While he celebrated their release, the interminability of his sentence was brought into sharp focus

One would have thought that the vagaries of life would have knocked the stuffing out of Denis. After more than 20 years imprisonment that came close to happening. His parents had died, his wife Esme and children were in London, and she was too traumatised to visit him. The void had been filled by a friend, Hillary Kuny (now Hamburger), his sole visitor. They formed a close bond and she got to know him well, impressed by his cheerful resolve.

By 1985, however, she began to discern a worrying change: “He laughed less, his shoulders were more hunched, and there was a creeping deadness in his eyes. On one of my visits he told me with something akin to despair in his voice that he had said goodbye to 48 comrades who had served their much lesser sentences. While he celebrated their release, the interminability of his sentence was brought into sharp focus.”

A lifeline appeared, in the unlikely guise of an Israeli non-government negotiator, who specialised in getting Jewish prisoners around the world released. The apartheid regime, keen to deepen ties with Israel, agreed to release Goldberg on condition he would not advocate violent struggle against SA. He would have to fly directly to Israel where his saviours hoped he would settle. There was much speculation about this but it emerged that Denis’s daughter, living on an Israeli kibbutz, had a hand in the rescue mission, without on the surface the direct intervention of the Israeli government. That can of course be questioned and the whiff of controversy surrounded Denis for some time.

There was never any basis to some claims that he wished to live in Israel. He abhorred Zionism, and unreservedly supported the Palestinian cause. He often explained: “Having lived through apartheid in SA, there’s no doubt in my mind that Israel is an apartheid state.”

He soon travelled to Britain to join his wife. Contrary to raised eyebrows regarding the manner of his release the ANC and SACP gave him a hero’s welcome.

In exile Denis threw himself into full-time ANC activity, becoming one of the movement’s most impressive speakers. He became involved in many creative enterprises such as transforming a London-based charity called Community HEART into a highly effective distributor of educational books and equipment for schools throughout Southern Africa. It functions to this day as one of his many legacies and their books still arrive in SA.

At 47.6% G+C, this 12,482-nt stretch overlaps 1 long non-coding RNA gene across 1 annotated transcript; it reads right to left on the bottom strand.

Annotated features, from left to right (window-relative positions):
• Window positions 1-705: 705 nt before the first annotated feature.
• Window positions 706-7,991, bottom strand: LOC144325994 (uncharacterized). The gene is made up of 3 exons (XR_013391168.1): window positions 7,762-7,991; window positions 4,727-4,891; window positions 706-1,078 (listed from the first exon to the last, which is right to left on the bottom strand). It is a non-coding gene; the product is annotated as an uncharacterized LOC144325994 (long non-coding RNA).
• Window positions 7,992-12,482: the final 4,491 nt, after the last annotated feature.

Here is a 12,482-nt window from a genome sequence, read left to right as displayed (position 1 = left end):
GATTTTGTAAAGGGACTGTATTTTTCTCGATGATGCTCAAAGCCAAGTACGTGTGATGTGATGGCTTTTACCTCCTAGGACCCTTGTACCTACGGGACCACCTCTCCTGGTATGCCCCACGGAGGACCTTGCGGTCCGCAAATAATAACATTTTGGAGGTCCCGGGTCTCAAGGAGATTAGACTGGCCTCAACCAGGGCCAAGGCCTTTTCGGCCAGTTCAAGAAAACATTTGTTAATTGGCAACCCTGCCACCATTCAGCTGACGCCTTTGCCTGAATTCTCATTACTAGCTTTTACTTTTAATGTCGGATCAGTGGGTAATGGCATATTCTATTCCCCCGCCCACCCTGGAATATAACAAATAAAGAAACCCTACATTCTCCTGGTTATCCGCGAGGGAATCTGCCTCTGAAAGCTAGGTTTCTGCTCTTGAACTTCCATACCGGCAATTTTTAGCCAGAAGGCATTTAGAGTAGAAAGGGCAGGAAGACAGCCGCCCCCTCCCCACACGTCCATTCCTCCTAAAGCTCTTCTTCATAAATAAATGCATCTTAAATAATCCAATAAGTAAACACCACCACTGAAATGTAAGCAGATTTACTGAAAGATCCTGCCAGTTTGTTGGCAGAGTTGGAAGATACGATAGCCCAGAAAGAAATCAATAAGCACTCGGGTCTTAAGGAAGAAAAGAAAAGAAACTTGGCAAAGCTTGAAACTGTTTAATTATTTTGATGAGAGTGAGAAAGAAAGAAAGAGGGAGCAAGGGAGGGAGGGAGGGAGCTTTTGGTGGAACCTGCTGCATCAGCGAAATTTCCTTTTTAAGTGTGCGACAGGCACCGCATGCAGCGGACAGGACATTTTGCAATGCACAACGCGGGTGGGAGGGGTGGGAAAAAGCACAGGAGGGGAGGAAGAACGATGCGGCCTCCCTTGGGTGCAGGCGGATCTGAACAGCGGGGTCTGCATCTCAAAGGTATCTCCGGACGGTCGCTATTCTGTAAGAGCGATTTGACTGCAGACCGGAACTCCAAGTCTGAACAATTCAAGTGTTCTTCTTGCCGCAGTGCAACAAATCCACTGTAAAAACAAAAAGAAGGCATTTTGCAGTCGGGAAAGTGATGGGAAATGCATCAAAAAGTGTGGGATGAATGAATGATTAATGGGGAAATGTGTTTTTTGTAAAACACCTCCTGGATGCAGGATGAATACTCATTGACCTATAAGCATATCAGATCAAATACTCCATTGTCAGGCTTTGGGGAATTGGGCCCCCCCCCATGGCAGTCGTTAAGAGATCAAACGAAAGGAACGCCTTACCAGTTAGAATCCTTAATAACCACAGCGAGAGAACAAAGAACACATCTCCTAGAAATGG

I brought Denis home in 2002 to join me as ministerial adviser in my water and forestry portfolio. He was in his element visiting rural villages, reporting back on the progress of water projects. He was passionate about developing some of the forestry resources into small-scale business for nearby villages. At the Pretoria head office he was often mistaken for me, given our common ancestry there was a likeness. Denis in correcting the error delighted in telling people he was the handsome one. He helped build a positive and co-operative spirit within the department and with civil society, which some in the government regarded as an enemy.

Denis remained a loyal ANC member, and in time was to receive the highest honours the organisation and country could bestow. His party loyalty did not restrain him from emerging as a fierce critic not only of the Zuma years but the corruption and rot that continues to beset the ANC. We disagreed about whether it was better to be a critic from inside or outside the tent. He believed that the only vehicle that could drag us out of the mess was a reformed and rejuvenated ANC.

People from all over visited him in his Hout Bay home overlooking the sea before and after the cruel illness that struck him. In pain and adversity he raised funds for upliftment projects of impoverished communities; football equipment for the youth; a rape crisis centre, a music academy.

Phoning him ahead of a visit he would instruct one to buy packages of fish and chips from a local cafe for a shared lunch. By then he was on an oxygen machine and moved about using a walking frame. Amazingly if he needed to get somewhere quickly, and there were no helpers around, he connected his breathing apparatus to a battery on the passenger seat of his car, and sped off.

With his death, after a debilitating illness bravely borne, the government has announced four days national mourning. I can imagine Denis the mensch chirping, that with the coronavirus lockdown there couldn’t be much revelry anyway.

• Ronnie Kasrils is a struggle stalwart and former government minister